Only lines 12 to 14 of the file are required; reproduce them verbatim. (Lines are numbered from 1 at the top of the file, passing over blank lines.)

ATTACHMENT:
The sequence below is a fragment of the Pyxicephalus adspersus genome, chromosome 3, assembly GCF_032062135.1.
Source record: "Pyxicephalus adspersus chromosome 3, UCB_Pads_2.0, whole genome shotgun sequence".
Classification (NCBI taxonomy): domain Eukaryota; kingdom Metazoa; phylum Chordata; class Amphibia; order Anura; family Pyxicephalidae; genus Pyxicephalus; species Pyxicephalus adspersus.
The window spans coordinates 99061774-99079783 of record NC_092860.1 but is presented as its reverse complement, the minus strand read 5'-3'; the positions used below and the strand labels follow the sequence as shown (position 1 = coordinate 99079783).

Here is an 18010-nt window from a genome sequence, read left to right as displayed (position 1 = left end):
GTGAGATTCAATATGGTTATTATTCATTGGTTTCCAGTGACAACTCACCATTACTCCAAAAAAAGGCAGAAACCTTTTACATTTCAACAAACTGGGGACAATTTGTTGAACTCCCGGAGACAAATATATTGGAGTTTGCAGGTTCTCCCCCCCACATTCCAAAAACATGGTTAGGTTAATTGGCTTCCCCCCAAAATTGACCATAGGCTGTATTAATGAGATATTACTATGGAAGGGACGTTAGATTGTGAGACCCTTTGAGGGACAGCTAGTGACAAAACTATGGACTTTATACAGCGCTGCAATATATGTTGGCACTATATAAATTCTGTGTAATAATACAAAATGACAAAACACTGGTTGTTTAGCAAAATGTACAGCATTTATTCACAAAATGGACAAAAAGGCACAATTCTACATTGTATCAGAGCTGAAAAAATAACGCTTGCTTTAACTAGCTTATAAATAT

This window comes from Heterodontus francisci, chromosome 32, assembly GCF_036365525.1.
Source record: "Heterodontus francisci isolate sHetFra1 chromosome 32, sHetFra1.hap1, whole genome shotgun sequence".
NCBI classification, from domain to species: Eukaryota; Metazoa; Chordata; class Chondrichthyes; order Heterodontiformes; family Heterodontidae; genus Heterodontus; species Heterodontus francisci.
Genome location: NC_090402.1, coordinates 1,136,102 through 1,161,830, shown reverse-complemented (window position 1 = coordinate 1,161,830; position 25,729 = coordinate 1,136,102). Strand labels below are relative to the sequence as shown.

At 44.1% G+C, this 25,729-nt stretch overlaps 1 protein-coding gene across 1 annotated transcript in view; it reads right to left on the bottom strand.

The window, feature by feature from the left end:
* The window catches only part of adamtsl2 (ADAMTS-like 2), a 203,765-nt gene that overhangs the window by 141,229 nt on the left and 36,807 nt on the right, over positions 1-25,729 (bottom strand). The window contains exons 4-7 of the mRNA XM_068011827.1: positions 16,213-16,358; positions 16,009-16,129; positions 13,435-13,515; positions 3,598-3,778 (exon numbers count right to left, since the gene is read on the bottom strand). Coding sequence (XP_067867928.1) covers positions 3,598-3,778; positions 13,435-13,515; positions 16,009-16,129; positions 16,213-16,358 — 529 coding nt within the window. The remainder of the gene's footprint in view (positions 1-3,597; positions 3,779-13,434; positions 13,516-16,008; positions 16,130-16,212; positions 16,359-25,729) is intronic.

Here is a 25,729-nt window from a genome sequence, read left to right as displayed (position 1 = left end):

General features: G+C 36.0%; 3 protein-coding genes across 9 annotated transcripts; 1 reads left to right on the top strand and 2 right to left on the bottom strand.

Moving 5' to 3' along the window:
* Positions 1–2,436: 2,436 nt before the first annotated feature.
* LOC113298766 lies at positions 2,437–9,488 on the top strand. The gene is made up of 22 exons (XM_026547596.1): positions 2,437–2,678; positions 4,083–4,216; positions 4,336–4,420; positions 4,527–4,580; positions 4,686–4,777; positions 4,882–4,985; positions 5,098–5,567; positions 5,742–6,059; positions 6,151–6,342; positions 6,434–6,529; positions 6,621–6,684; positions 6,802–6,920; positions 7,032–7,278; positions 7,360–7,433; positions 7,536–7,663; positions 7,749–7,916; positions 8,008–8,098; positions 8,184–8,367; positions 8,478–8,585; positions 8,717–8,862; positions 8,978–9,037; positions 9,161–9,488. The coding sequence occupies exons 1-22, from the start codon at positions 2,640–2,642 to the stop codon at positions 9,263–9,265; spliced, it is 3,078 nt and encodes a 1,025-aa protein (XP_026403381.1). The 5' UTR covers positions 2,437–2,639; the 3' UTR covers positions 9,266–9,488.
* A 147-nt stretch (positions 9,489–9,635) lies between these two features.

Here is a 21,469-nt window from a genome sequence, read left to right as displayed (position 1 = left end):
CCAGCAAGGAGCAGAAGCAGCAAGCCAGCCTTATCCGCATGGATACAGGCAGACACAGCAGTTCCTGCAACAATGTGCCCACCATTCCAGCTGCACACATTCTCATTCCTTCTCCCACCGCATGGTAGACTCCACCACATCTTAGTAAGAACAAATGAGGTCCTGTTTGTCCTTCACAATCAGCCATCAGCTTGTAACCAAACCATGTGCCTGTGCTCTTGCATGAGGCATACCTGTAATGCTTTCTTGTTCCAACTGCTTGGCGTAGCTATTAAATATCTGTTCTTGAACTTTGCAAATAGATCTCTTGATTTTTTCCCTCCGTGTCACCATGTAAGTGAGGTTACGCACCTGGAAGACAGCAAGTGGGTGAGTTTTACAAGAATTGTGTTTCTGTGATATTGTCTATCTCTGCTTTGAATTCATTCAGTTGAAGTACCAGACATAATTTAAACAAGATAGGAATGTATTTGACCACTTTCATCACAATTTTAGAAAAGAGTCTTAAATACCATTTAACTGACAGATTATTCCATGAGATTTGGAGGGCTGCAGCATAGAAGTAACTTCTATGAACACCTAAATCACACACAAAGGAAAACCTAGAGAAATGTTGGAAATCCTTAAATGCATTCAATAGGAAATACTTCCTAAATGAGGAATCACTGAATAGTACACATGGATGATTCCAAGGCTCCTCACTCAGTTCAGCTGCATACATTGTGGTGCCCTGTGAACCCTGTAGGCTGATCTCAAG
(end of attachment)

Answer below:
The window, feature by feature from the left end:
* The window catches only part of adamtsl2 (ADAMTS-like 2), a 203,765-nt gene that overhangs the window by 141,229 nt on the left and 36,807 nt on the right, over positions 1-25,729 (bottom strand). The window contains exons 4-7 of the mRNA XM_068011827.1: positions 16,213-16,358; positions 16,009-16,129; positions 13,435-13,515; positions 3,598-3,778 (exon numbers count right to left, since the gene is read on the bottom strand). Coding sequence (XP_067867928.1) covers positions 3,598-3,778; positions 13,435-13,515; positions 16,009-16,129; positions 16,213-16,358 — 529 coding nt within the window. The remainder of the gene's footprint in view (positions 1-3,597; positions 3,779-13,434; positions 13,516-16,008; positions 16,130-16,212; positions 16,359-25,729) is intronic.

Here is a 25,729-nt window from a genome sequence, read left to right as displayed (position 1 = left end):